• Recent trauma: some recently immigrant families often have a traumatic history and / or a disrupted family life and can need support to integrate their culture with that of the host country;
  • Disability: children and/or mothers with disabilities may be especially vulnerable in situations where the abuser is also their primary carer, and some refuges may lack appropriate facilities to respond to their particular needs. The British Crime Survey consistently shows that disabled people are much more likely to experience Domestic Abuse than non-disabled people;
  • Social exclusion: children and their families may also face additional vulnerabilities as a result of social exclusion. The British Crime Survey indicates that people who are currently on a low income and/or not owning their own home are more likely than those on a higher income and/or homeowners to have experienced incidents of domestic abuse. This can include women with no recourse to public funds;
  • LGBT: lesbian, gay, bisexual and transgender people may also be especially vulnerable, and issues such as shame, stigma, mistrust of authority, fear of having children taken away because of incorrect stereotyping, “outing” etc. can lead to the abuse / violence being hidden and unreported. There are also issues around safe havens for transgender people and their children, and some women’s refuges may not accept men who have not fully transitioned.


4. The Impact of Domestic Abuse on Children and Young People

Children and young people will react in different ways to being brought up in a home with a violent person. Age, race, sex, culture, stage of development, and individual personality will all have an effect on a child's responses. Most children, however, will be affected in some way by tension or by witnessing arguments, distressing behaviour or assaults - even if they do not always show this. They may feel that they are to blame, or they may feel angry, guilty, insecure, alone, frightened, powerless, or confused. They may have ambivalent feelings, both towards the abuser, and towards the non-abusing parent.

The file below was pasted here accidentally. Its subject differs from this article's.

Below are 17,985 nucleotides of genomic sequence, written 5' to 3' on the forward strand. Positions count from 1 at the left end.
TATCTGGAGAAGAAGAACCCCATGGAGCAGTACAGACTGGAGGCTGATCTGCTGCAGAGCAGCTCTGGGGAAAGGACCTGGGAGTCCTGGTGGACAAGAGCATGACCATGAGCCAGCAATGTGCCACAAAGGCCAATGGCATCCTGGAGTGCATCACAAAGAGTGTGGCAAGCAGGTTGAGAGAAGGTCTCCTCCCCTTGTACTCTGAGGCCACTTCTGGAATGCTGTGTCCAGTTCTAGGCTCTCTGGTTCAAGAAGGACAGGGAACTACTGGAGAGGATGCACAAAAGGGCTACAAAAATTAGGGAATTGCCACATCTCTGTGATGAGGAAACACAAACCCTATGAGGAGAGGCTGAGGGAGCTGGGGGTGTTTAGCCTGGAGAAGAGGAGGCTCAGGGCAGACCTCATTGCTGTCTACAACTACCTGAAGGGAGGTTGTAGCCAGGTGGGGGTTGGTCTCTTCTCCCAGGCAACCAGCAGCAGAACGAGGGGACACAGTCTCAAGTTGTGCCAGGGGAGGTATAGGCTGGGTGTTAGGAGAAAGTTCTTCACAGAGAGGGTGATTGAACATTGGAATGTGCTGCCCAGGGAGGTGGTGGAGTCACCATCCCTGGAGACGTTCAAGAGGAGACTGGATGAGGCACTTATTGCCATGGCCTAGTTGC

These are some of the effects of domestic abuse on children:

  • They may become anxious or depressed;
  • They may have difficulty sleeping;
  • They may have nightmares or flashbacks;
  • They may complain of physical symptoms such as tummy aches;
  • They may start to wet their bed;
  • They may have temper tantrums;
  • They may behave as though they are much younger than they are;
  • They may have problems at school, or may start truanting;
  • They may become aggressive;
  • They may internalise their distress and withdraw from other people;
  • They may have a lowered sense of self-worth;
  • Older children may start to use alcohol or drugs;
  • They may begin to self-harm by taking overdoses or cutting themselves;
  • They may develop an eating disorder.

Abuse may also interfere with the child/young person's social relationships: they may feel unable to invite friends round (or may be prevented from doing so by the perpetrator) out of shame, fear, or concern about what their friends may see. They may feel guilty, and think the abuse is their fault, or that they ought to be able to stop it in some way. There can be an impact on school attendance and achievement: some children will stay home in an attempt to protect their mother, or because they are frightened what may happen if they go out. Worry, disturbed sleep and lack of concentration can all affect school work.

The risks to children living with Domestic Abuse include:

  • Direct Physical or Sexual Abuse of the child. Research shows this happens in up to 60% of cases; also that the severity of the abuse against the mother is predictive of the severity of abuse to the children;